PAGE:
Updated: Jun 27
Today we are going to be talking about how to teach place value in Kindergarten. Place value is important as it builds the foundation to every maths concept within your student’s learning throughout their whole schooling career.
In this blog post we are going to explore what place value is and why is it important. We are also going to look at how you teach place value to your students as well as some place value activity ideas to help you teach place value in a fun way.
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What is place value and why is it used?
So simply put, place value is the value of each digit in a number. An example of this would be the value of the 6 in 560 is 60 but the value of the 6 in 670 is 600. Students need to learn that although the digit can be the same the value depends on its position in a number.
Why is it important to learn place value?
Place value is essential as it is important that children understand the value of a digit in a number. They need to learn that even though the digit is the same, it’s value can be different depending on it’s position. Place value is important as it allows children to add, subtract, multiply and divide effectively and affects other areas of maths too.
Learning place value forms the foundations of regrouping, multiple digit multiplication and the decimal system, which is key when learning about money as place value enables children to understand the true value of money.
How do we use place value in everyday life?
Place value is used in lots of areas of our lives making it an essential concept for children to understand.
We use place value when telling the time as we deal with hours and minutes
Money is another area which features place value as we can deal with pounds & pence or dollars & cents etc. Children need to learn how to convert pounds into pence or how many cents are in a dollar.
Measure is another area of our lives where place value is featured. When learning about distance, length, weight and volume, children need to effectively use different units of measurement such as kilometres, metres, kilograms, grams, litres, millimetres etc. Students also need to learn how to convert between different units of measure.
What skills are needed for place value?
When deciding if your children are ready to learn about place value, first you need to ensure they have a good understanding of adding and subtracting within ten as this forms the basis of place value. My addition and subtraction resources include various activities as well as a weekly plan to help you teach addition and subtraction using number lines, ten frames, the part part whole model and word problems.
How do you explain place value to students?
When explaining place value to your students, first you can talk about the difference between a digit and a number. Explain that numbers are made of digits and that digits can have different values depending on their position in the number. Ensure your students know what you mean by the words “digit”, “number” and “value”. Once you are happy your students are confident using these words and understand their meaning, you can then go on to explain how a digit in a number can have a different value have depending on its position.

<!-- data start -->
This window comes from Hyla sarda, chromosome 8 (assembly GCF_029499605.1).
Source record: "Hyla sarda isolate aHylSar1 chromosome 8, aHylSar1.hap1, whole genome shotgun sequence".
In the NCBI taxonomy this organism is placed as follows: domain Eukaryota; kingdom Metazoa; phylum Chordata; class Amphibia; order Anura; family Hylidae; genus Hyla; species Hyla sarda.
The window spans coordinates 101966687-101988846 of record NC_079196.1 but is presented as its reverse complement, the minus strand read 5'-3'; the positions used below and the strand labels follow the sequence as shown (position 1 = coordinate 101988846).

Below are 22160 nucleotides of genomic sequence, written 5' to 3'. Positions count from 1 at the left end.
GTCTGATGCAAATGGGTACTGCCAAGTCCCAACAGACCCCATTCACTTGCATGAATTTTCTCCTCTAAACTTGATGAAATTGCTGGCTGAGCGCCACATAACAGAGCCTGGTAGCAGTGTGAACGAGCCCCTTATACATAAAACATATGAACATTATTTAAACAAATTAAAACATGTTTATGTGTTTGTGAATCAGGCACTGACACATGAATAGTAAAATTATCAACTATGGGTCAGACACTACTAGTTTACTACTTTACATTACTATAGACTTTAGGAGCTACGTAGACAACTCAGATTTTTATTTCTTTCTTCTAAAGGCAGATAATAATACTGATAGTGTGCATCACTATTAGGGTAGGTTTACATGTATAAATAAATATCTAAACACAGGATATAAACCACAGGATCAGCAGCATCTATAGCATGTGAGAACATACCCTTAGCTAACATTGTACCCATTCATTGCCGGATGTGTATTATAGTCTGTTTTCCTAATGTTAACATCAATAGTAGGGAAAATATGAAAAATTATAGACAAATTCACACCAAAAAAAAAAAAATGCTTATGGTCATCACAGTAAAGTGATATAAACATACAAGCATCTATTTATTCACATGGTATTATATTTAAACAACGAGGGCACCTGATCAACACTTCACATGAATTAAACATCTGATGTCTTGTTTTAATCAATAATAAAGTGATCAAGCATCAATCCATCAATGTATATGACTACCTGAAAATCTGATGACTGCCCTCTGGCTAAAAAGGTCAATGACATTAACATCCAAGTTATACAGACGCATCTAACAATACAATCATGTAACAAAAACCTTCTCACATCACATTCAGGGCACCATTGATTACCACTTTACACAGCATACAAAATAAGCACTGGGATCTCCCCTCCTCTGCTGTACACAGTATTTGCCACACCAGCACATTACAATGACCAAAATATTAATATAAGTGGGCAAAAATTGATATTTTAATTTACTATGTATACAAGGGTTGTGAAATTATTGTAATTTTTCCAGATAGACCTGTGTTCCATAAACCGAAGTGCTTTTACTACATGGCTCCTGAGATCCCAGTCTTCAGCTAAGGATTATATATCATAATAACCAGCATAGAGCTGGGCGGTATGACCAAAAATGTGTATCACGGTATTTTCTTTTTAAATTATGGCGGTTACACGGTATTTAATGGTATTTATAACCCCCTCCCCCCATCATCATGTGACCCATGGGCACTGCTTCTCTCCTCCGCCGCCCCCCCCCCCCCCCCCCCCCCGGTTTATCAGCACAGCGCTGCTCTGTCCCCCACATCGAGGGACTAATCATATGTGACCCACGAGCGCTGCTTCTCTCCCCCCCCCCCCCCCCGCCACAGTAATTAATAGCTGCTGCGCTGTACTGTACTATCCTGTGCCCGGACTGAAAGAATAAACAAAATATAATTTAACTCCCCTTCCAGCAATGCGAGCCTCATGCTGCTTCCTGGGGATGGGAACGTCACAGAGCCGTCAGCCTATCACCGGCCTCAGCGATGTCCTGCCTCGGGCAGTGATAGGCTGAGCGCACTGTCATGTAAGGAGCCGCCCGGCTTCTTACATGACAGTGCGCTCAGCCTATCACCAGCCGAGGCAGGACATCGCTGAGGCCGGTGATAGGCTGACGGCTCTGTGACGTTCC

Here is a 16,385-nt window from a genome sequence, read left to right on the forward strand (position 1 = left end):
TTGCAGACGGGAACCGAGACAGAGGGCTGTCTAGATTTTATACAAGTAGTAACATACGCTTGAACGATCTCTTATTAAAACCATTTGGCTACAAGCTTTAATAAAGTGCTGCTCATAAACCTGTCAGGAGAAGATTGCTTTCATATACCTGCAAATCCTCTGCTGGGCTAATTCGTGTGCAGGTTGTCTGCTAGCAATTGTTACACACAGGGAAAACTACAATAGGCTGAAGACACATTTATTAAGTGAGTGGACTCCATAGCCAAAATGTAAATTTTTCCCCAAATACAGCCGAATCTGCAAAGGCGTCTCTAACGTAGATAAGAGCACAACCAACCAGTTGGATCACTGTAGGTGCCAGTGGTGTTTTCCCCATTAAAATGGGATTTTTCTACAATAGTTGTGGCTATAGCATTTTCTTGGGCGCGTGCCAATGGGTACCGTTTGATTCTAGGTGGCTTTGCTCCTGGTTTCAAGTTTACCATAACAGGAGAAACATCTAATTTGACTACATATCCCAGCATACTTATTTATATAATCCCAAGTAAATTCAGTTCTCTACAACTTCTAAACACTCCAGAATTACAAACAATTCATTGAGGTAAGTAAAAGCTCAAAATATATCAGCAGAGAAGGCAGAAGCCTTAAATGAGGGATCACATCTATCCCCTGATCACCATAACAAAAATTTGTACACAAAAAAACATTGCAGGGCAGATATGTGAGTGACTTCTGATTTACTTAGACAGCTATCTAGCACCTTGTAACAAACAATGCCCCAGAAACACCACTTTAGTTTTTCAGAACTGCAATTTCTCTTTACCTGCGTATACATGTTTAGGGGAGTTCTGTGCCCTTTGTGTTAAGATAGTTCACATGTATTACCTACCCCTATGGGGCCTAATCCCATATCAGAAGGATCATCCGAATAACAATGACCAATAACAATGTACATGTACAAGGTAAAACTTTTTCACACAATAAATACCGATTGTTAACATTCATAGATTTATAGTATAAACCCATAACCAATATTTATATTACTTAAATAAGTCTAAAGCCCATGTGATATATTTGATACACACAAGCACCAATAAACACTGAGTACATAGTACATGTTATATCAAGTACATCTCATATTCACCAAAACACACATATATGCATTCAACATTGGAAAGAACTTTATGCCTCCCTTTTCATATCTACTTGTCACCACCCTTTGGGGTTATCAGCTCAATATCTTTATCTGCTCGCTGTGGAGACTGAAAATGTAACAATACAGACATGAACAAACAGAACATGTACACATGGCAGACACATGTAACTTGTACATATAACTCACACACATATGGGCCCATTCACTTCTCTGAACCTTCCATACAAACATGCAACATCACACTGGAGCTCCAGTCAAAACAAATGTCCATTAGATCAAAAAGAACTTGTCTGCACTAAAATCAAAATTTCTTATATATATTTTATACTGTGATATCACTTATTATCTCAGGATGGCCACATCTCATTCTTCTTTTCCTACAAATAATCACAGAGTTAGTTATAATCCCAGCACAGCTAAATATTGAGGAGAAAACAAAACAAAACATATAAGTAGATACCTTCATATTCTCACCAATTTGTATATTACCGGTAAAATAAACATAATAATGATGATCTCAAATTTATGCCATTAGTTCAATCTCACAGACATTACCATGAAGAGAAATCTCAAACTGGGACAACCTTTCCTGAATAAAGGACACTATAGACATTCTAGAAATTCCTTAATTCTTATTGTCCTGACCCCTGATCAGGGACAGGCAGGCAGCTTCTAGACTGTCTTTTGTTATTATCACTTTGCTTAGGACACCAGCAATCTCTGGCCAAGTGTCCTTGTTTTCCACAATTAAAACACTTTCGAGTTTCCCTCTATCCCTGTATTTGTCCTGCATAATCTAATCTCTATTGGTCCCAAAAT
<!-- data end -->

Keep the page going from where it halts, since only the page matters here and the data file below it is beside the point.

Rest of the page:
What are the steps to teach place value?
Your next step would be to introduce skip counting and counting in tens. This will give your students a sense of grouping numbers into ten. You can also show students how to group concrete materials into 2s, 5s and 10s and demonstrate to them that is easier to count objects in these groups. Make sure to give them lots of practise doing this with concrete materials.
Next, you can explain the difference between numbers and digits to your students. Talk about how we combine digits to make numbers. You can show a few examples. So, if we have a 2 and 7, they can be just 2 and 7 on their own, however, if we put them together, we get 27, which is a different number. You can even swap the same digits about to show your students how the number changes even though we are using the same digits. So, for example, 71 is a much higher number than 17 but both numbers are using the same digits. This is a good way to explain place value to students who are finding it tricky to understand the importance of the position of the digit.
Using base ten materials would be the next stage when teaching place value. Introduce exchanging 10 ones for 1 ten. Give your children lots of practise doing this. Make sure your students have a strong sense of ten. Ensure they are comfortable with counting to ten, exchanging whenever they reach ten and skip counting in tens. You can also do the reverse of this and ask your students to exchange 1 ten for 10 ones. This will be useful when learning how to regroup in subtraction later on.